If you’re making an animated documentary based around someone’s words, it’s important these words are strong, relevant and poignant. In the case of I Met the Walrus, director Josh Raskin has at his disposal, the words of one of the greatest speakers and wordsmiths of recent years, John Lennon.
In 1969, a 14-year-old Beatle obsessive Jerry Levitan tricked his way into John Lennon’s hotel room in Toronto and equipped with a reel-to-reel recorder, he managed to persuade Lennon to do a spontaneous interview. Almost 40 years later, Josh Raskin (along with help from Jerry Levitan as producer) has moulded this interview into a mesmerizing animation, featuring time-honoured ink sketching alongside modern digital illustration.
Taking the initial audio recording of the interview as it basis, Raskin develops Lennon’s words into a non-stop visual bombardment of the animated kind. Illustrator James Braithwaite lends his penmanship to the film and his scratchy style is the perfect accompaniment to the old school fuzzy soundtrack. At times Braithwaite’s designs and animations can’t but help elicit memories of The Beatles Yellow Submarine and although the illustrator’s vision is somewhat less colourful and psychedelic than it’s predecessor, you have to presume it played some part in his aesthetic choices. To add a modern edge to the film, Raskin employed the talents of Designer and New Media artist Alex Kurina, whose well-ordered, somewhat more precise style creates an intriguing infusion alongside Braithwaite’s.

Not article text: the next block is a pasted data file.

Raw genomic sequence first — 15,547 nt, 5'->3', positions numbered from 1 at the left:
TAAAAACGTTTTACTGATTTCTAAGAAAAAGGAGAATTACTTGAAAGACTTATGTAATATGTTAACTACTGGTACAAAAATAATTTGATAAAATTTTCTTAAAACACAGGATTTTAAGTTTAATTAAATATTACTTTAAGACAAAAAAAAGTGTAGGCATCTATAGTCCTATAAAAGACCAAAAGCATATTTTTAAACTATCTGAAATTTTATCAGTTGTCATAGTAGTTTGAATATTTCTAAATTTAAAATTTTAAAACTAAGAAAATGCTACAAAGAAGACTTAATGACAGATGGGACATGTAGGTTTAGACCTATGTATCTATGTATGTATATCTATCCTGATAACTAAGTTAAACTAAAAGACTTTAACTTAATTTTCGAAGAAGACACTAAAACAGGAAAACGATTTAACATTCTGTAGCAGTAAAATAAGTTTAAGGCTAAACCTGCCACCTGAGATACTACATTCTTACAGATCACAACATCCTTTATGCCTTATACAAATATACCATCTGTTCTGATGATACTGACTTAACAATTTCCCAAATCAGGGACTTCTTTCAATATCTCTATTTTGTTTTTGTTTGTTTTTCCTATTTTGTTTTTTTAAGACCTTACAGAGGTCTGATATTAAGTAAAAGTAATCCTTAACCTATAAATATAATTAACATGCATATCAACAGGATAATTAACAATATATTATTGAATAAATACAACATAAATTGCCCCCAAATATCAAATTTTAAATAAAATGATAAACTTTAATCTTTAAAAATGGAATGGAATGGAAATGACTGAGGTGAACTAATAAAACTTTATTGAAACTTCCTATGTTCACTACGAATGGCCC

Don’t be fooled into thinking this is a film solely based in its visuals though, as however eye-catching they may be, there probably isn’t an animator in the world that could eclipse the thoughts and messages of John Lennon. The interview with Lennon may now be over 40 years old, but it’s incredible how applicable and significant his words still are. In a time still overshadowed with ongoing war and the threat of terrorism, Lennon could almost be speaking of the ‘establishment’ of modern day and the troubles it faces. Adding to the charm of the film, the Musician and Activist seems to have a frankness and honesty in his answers, when speaking to the 14yr old Levitan. These are words and opinions that may not have been so forthcoming to a more seasoned, professional journalist.
Together, this powerful interview combines potently with the strong, imaginative visuals of Raskin and his fellow artists, creating a striking film that is bound to stick in its audiences mind for a long time after watching. It’s easy to see why this innovative short was nominated for a Best Animated Short Film Oscar in 2008.